It’s a new year and there are already new predictions being made in the cryptocurrency space. Interestingly, the predictions, this time around, do not just revolve around Bitcoin‘s price or the price of altcoins as there are predictions being made about the future of a particular blockchain and how the regulation of cryptocurrencies would evolve from hereon across the world.
While Brian Armstrong – CEO of Coinbase – predicted that it’s finally going to be the time for privacy-oriented cryptocurrencies to shine, Messari Crypto published a report titled ‘Crypto Policy trends and predictions for 2020,’ which included a prediction about SEC enforcement. The Founder – Ryan Selkis – predicted that the SEC would continue “to grapple with the glut of 2017 token sales they believe look like unregistered securities offerings.”
Selkis went on to state that Cosmos, Basic Attention Token, and Tezos would be caught up in SEC‘s scrutiny in terms of unregistered security offerings. However, they would be on the “leniency” side of the commission, when it comes down to token sales before 25 July 2017, he added. Selkis went on to say that projects were “in relatively good negotiating position when it comes to top 30 projects with U.S teams.”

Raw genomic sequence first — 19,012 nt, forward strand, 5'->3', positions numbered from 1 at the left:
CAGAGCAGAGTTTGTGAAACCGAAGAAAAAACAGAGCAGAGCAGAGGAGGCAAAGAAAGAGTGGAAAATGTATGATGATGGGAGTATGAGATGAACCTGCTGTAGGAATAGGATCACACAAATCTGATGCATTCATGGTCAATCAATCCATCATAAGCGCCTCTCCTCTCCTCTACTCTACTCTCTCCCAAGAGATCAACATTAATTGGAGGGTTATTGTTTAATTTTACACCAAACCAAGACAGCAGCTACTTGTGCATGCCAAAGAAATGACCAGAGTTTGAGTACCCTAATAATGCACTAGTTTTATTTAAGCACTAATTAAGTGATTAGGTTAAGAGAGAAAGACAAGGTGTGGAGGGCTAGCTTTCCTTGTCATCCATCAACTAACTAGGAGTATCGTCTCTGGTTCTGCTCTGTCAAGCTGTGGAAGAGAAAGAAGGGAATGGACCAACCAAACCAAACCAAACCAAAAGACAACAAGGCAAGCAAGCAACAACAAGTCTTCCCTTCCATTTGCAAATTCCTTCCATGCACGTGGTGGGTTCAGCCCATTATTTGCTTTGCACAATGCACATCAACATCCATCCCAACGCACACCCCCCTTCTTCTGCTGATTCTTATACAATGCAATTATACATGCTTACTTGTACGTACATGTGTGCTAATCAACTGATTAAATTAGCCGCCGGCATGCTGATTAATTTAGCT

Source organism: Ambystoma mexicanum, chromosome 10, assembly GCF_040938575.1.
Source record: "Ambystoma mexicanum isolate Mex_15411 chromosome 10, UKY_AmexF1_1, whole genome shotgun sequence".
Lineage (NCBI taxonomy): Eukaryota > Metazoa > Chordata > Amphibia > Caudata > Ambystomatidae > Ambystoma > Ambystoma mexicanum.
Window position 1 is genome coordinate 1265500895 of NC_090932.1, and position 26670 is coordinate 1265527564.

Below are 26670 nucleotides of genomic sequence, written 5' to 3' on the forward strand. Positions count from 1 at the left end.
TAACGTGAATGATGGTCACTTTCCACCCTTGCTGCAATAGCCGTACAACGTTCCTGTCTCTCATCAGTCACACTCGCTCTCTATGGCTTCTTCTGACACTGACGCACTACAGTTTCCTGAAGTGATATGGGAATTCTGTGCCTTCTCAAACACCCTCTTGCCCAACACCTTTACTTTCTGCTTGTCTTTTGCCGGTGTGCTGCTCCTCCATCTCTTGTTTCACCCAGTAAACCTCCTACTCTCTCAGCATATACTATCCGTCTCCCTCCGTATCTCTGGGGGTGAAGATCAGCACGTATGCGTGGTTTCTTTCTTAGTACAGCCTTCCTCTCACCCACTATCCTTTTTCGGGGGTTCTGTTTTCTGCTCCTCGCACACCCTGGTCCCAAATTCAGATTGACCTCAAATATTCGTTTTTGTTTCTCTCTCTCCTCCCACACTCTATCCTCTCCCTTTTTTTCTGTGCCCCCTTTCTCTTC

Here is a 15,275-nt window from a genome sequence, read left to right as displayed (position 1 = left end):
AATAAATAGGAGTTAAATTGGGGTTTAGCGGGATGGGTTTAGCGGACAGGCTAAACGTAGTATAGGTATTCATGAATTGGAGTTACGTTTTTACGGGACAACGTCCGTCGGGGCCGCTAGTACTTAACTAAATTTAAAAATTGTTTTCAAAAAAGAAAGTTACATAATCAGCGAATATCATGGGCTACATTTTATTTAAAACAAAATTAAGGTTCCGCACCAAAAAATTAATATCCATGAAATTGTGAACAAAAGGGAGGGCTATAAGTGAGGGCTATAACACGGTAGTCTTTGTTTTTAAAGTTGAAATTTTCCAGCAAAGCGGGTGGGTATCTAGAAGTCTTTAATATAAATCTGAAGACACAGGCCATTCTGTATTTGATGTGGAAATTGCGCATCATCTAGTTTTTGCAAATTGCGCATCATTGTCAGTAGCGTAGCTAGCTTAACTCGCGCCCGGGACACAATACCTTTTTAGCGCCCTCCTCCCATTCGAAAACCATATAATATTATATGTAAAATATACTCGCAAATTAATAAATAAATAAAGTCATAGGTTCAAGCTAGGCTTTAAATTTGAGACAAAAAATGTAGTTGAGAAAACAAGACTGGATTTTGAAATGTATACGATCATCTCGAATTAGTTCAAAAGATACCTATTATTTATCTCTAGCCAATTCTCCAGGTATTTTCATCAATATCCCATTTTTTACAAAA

The latest to share his two cents on the same subject is Stephen Palley – a noted lawyer based in Washington. Palley said,
“My view on Tezos at the moment is that it poodles through legal issues and emerges, maybe slightly scathed, but intact. They have good lawyers defending. Not bullish on class action (damages?). If there is an SEC investigation my guess it is settles.”
While claiming that he would not make “technical predictions” about the future, Palley opined that it is “quite unlikely” that the commission would either shut down the project or fine it “out of existence.” He said,
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“Whatever one thinks of how it was built or funded, it’s an existing functional thing with a working ecosystem and community. This is not a centra scenario. And so far no bellicose screaming at the SEC, so probably not a Kik scenario […] Part of this, btw, is an assessment of their defense counsel, who has done this before.”
One of the top cryptocurrencies that were entangled in the SEC’s scrutiny last year was EOS. The commission held Block.one responsible for “conducting an unregistered initial coin offering of digital tokens,” and as a result, ordered the company to pay a “$24 million civil monetary penalty.” The penalty that amounted to 0.58 percent of its ICO fundraising, which was about $4.1 billion, was later settled by Block.one.